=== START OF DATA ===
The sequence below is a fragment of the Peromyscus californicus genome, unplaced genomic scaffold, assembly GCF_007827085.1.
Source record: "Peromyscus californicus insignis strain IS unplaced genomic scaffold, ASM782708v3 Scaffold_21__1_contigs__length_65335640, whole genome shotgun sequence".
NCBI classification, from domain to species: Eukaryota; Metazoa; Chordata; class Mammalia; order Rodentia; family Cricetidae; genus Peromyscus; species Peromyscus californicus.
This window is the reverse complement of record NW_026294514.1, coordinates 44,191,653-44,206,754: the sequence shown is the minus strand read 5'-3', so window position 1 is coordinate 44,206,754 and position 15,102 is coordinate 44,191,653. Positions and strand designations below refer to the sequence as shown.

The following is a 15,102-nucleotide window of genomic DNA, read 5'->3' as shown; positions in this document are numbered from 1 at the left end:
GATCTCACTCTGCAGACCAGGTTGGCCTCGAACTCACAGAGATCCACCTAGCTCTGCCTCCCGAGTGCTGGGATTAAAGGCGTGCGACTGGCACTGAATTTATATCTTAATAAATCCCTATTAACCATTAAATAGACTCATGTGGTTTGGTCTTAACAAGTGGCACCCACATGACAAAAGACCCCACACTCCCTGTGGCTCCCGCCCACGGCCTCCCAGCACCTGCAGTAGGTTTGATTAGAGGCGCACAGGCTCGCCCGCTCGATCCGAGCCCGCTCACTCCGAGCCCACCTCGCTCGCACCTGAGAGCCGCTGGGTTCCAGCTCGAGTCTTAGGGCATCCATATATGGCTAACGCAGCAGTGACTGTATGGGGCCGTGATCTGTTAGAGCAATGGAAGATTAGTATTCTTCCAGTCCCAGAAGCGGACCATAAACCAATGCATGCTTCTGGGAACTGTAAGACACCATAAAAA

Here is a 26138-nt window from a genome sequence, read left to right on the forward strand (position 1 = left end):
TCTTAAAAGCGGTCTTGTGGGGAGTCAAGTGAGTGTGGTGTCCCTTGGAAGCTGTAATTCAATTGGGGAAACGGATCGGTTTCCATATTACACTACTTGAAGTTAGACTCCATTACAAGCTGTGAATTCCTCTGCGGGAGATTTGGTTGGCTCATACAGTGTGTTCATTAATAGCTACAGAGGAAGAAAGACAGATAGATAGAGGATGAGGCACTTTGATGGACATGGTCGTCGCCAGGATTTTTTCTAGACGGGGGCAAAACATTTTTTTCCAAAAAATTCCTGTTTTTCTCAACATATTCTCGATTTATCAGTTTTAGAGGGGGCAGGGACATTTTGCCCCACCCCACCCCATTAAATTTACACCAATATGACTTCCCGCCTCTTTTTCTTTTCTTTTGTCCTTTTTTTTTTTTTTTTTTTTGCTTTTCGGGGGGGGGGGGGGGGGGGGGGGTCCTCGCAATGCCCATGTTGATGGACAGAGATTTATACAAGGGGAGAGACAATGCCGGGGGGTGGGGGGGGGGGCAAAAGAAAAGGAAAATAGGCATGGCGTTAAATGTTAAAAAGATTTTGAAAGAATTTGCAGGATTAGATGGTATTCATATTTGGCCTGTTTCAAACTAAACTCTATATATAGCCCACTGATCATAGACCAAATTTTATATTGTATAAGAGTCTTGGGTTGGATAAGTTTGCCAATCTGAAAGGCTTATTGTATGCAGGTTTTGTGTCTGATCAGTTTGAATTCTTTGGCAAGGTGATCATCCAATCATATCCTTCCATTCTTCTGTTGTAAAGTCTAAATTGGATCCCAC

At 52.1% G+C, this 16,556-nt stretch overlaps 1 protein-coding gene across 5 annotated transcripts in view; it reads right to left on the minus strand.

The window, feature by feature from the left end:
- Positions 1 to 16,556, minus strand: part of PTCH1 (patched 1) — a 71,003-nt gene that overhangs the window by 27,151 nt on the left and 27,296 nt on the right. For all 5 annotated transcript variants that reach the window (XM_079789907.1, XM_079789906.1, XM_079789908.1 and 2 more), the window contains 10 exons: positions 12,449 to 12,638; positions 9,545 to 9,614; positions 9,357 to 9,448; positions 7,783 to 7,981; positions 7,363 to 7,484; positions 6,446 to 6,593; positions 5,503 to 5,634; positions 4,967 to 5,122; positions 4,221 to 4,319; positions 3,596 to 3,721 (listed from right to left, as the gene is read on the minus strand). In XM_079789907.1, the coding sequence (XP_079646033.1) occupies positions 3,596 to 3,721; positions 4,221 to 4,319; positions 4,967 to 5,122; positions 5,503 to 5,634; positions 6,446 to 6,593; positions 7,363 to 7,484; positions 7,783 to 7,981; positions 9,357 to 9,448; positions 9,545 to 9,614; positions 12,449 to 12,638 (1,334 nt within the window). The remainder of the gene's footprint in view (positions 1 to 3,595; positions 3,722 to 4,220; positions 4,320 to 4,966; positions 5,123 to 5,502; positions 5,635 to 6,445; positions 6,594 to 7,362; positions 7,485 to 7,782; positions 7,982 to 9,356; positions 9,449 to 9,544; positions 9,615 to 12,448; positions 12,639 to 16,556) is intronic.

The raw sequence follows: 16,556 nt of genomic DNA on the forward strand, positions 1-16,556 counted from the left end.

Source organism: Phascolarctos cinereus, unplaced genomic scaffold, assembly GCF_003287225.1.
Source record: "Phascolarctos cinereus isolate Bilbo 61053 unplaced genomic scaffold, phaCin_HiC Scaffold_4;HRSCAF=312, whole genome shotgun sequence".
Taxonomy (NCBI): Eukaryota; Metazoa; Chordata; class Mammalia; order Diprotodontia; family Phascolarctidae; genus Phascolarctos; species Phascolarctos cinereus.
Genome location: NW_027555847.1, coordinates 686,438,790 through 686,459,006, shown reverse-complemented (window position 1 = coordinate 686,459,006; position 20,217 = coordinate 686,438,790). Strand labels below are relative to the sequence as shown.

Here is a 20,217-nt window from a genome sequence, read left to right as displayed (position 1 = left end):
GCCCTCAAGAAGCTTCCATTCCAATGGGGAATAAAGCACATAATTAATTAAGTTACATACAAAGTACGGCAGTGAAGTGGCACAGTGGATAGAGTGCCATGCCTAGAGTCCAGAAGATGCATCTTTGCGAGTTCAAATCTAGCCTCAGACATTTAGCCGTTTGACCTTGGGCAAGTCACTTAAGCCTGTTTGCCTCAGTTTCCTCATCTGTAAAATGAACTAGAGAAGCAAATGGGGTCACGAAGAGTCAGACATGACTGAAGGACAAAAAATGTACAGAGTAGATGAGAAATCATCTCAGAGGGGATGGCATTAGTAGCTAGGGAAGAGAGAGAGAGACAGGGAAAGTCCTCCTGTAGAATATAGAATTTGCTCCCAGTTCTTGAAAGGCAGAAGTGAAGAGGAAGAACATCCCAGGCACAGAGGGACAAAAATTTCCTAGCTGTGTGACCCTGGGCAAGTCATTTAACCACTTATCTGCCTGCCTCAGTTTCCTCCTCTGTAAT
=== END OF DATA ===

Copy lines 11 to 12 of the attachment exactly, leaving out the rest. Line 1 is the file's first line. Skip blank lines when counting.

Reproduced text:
- Positions 1 to 16,556, minus strand: part of PTCH1 (patched 1) — a 71,003-nt gene that overhangs the window by 27,151 nt on the left and 27,296 nt on the right. For all 5 annotated transcript variants that reach the window (XM_079789907.1, XM_079789906.1, XM_079789908.1 and 2 more), the window contains 10 exons: positions 12,449 to 12,638; positions 9,545 to 9,614; positions 9,357 to 9,448; positions 7,783 to 7,981; positions 7,363 to 7,484; positions 6,446 to 6,593; positions 5,503 to 5,634; positions 4,967 to 5,122; positions 4,221 to 4,319; positions 3,596 to 3,721 (listed from right to left, as the gene is read on the minus strand). In XM_079789907.1, the coding sequence (XP_079646033.1) occupies positions 3,596 to 3,721; positions 4,221 to 4,319; positions 4,967 to 5,122; positions 5,503 to 5,634; positions 6,446 to 6,593; positions 7,363 to 7,484; positions 7,783 to 7,981; positions 9,357 to 9,448; positions 9,545 to 9,614; positions 12,449 to 12,638 (1,334 nt within the window). The remainder of the gene's footprint in view (positions 1 to 3,595; positions 3,722 to 4,220; positions 4,320 to 4,966; positions 5,123 to 5,502; positions 5,635 to 6,445; positions 6,594 to 7,362; positions 7,485 to 7,782; positions 7,982 to 9,356; positions 9,449 to 9,544; positions 9,615 to 12,448; positions 12,639 to 16,556) is intronic.

The raw sequence follows: 16,556 nt of genomic DNA on the forward strand, positions 1-16,556 counted from the left end.